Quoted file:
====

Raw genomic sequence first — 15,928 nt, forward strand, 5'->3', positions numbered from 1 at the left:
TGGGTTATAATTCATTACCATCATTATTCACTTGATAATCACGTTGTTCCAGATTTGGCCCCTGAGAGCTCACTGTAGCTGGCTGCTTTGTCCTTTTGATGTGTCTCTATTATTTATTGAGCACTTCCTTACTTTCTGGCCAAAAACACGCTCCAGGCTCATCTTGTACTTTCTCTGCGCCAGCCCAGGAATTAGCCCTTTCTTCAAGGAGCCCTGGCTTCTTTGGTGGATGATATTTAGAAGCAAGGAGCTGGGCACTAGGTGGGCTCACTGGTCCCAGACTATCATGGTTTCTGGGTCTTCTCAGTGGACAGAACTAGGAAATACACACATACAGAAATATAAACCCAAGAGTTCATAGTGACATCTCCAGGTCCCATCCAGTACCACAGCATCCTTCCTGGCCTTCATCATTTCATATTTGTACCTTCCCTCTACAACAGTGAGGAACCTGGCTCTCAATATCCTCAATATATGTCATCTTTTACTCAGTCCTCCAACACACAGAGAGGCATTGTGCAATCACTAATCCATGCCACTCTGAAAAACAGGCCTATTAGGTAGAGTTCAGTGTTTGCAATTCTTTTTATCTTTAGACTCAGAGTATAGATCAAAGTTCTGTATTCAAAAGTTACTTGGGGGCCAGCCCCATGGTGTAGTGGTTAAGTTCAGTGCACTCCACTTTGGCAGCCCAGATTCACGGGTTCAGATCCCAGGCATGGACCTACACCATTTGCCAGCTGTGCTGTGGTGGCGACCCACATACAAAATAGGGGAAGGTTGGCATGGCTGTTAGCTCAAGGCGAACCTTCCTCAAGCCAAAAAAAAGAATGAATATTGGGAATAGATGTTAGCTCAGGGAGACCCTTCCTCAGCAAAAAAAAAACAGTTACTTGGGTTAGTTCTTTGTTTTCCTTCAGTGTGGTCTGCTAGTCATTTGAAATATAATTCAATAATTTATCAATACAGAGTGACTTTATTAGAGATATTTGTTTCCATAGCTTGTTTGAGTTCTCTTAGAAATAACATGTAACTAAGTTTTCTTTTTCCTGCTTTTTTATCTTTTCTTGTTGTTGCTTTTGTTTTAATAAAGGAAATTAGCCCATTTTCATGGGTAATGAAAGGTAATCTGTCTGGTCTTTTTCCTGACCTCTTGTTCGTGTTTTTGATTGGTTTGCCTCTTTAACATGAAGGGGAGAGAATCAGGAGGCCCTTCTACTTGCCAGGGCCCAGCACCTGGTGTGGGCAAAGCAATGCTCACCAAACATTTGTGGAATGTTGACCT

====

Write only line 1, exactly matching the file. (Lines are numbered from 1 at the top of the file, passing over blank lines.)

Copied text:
Raw genomic sequence first — 15,928 nt, forward strand, 5'->3', positions numbered from 1 at the left: